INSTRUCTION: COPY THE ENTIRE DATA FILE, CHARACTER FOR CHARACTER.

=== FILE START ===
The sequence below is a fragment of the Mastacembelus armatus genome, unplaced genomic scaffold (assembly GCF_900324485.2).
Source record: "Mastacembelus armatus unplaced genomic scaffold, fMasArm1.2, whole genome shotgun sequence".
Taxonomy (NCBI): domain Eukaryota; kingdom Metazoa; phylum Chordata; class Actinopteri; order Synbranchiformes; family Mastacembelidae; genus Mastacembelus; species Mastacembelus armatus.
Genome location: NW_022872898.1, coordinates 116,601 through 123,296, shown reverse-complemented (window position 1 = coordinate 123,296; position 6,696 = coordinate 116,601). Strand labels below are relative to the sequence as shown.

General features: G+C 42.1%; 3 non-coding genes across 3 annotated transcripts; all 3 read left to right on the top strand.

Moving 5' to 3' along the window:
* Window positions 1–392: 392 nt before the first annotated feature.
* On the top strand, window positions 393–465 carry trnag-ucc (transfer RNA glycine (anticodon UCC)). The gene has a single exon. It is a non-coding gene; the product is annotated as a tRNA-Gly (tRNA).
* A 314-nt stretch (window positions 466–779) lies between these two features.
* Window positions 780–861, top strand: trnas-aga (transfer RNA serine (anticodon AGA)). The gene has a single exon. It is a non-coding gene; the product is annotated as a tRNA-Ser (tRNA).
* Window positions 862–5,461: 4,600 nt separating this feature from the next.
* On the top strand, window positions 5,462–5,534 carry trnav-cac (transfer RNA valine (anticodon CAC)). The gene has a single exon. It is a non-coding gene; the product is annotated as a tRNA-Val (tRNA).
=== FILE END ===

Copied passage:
The sequence below is a fragment of the Mastacembelus armatus genome, unplaced genomic scaffold (assembly GCF_900324485.2).
Source record: "Mastacembelus armatus unplaced genomic scaffold, fMasArm1.2, whole genome shotgun sequence".
Taxonomy (NCBI): domain Eukaryota; kingdom Metazoa; phylum Chordata; class Actinopteri; order Synbranchiformes; family Mastacembelidae; genus Mastacembelus; species Mastacembelus armatus.
Genome location: NW_022872898.1, coordinates 116,601 through 123,296, shown reverse-complemented (window position 1 = coordinate 123,296; position 6,696 = coordinate 116,601). Strand labels below are relative to the sequence as shown.

General features: G+C 42.1%; 3 non-coding genes across 3 annotated transcripts; all 3 read left to right on the top strand.

Moving 5' to 3' along the window:
* Window positions 1–392: 392 nt before the first annotated feature.
* On the top strand, window positions 393–465 carry trnag-ucc (transfer RNA glycine (anticodon UCC)). The gene has a single exon. It is a non-coding gene; the product is annotated as a tRNA-Gly (tRNA).
* A 314-nt stretch (window positions 466–779) lies between these two features.
* Window positions 780–861, top strand: trnas-aga (transfer RNA serine (anticodon AGA)). The gene has a single exon. It is a non-coding gene; the product is annotated as a tRNA-Ser (tRNA).
* Window positions 862–5,461: 4,600 nt separating this feature from the next.
* On the top strand, window positions 5,462–5,534 carry trnav-cac (transfer RNA valine (anticodon CAC)). The gene has a single exon. It is a non-coding gene; the product is annotated as a tRNA-Val (tRNA).